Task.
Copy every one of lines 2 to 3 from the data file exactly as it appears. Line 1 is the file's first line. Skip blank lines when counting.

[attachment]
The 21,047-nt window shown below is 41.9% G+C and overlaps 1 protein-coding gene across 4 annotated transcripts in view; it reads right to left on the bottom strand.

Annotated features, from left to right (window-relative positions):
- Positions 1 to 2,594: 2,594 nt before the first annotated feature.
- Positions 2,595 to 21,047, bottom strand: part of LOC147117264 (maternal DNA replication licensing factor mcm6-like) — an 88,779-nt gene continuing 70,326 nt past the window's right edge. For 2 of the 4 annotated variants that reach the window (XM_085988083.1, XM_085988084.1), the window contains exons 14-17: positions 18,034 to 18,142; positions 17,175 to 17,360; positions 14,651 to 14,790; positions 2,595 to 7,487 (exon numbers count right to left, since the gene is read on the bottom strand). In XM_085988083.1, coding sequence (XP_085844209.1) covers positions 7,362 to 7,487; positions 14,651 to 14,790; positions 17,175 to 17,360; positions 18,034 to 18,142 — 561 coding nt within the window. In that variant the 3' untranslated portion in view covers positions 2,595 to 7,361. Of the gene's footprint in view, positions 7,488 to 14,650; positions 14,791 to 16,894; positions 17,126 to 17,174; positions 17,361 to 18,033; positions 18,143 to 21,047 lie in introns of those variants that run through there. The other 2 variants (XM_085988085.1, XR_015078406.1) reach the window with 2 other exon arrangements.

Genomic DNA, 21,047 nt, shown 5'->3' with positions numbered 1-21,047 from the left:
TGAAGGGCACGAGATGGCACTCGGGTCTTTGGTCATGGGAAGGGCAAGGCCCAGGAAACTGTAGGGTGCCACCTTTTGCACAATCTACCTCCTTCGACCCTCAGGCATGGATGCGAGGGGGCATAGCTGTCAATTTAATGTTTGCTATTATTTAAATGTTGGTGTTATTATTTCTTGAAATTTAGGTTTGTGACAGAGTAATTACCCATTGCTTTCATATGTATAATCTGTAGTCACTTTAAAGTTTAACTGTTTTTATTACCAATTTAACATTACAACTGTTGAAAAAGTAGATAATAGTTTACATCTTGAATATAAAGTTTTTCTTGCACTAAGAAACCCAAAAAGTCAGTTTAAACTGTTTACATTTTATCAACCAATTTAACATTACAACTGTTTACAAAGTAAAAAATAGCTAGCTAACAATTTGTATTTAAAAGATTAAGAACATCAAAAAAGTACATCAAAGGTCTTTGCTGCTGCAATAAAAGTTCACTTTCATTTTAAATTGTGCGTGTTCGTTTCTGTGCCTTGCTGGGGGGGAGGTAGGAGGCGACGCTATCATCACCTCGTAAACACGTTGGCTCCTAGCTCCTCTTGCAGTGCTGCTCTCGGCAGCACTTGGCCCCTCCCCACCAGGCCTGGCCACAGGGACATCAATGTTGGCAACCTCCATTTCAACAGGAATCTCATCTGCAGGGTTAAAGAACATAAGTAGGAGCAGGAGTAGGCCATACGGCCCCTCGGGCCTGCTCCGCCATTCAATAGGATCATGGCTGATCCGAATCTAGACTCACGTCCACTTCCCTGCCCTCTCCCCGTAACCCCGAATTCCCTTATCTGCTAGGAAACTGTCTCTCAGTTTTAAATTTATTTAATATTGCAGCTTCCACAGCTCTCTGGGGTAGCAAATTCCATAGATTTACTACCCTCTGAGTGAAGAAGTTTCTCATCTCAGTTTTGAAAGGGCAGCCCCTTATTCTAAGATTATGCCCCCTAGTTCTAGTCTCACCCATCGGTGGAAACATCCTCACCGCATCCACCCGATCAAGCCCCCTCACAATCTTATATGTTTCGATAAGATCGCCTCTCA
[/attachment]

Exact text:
Annotated features, from left to right (window-relative positions):
- Positions 1 to 2,594: 2,594 nt before the first annotated feature.